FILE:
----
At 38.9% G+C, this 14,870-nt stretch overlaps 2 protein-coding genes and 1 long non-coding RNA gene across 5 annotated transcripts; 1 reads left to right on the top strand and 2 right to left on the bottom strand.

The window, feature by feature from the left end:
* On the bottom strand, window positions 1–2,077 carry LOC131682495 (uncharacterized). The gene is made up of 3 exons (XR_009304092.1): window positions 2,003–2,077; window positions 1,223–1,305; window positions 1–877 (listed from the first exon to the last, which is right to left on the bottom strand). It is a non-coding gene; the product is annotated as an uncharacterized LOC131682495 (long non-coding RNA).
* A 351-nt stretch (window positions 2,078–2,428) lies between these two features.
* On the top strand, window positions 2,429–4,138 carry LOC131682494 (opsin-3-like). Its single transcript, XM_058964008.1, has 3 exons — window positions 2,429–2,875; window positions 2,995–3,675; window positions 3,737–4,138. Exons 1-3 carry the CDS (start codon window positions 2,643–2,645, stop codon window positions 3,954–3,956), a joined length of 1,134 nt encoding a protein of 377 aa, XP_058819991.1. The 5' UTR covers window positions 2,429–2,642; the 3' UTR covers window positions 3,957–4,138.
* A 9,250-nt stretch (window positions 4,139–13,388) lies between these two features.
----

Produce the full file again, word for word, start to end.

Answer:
At 38.9% G+C, this 14,870-nt stretch overlaps 2 protein-coding genes and 1 long non-coding RNA gene across 5 annotated transcripts; 1 reads left to right on the top strand and 2 right to left on the bottom strand.

The window, feature by feature from the left end:
* On the bottom strand, window positions 1–2,077 carry LOC131682495 (uncharacterized). The gene is made up of 3 exons (XR_009304092.1): window positions 2,003–2,077; window positions 1,223–1,305; window positions 1–877 (listed from the first exon to the last, which is right to left on the bottom strand). It is a non-coding gene; the product is annotated as an uncharacterized LOC131682495 (long non-coding RNA).
* A 351-nt stretch (window positions 2,078–2,428) lies between these two features.
* On the top strand, window positions 2,429–4,138 carry LOC131682494 (opsin-3-like). Its single transcript, XM_058964008.1, has 3 exons — window positions 2,429–2,875; window positions 2,995–3,675; window positions 3,737–4,138. Exons 1-3 carry the CDS (start codon window positions 2,643–2,645, stop codon window positions 3,954–3,956), a joined length of 1,134 nt encoding a protein of 377 aa, XP_058819991.1. The 5' UTR covers window positions 2,429–2,642; the 3' UTR covers window positions 3,957–4,138.
* A 9,250-nt stretch (window positions 4,139–13,388) lies between these two features.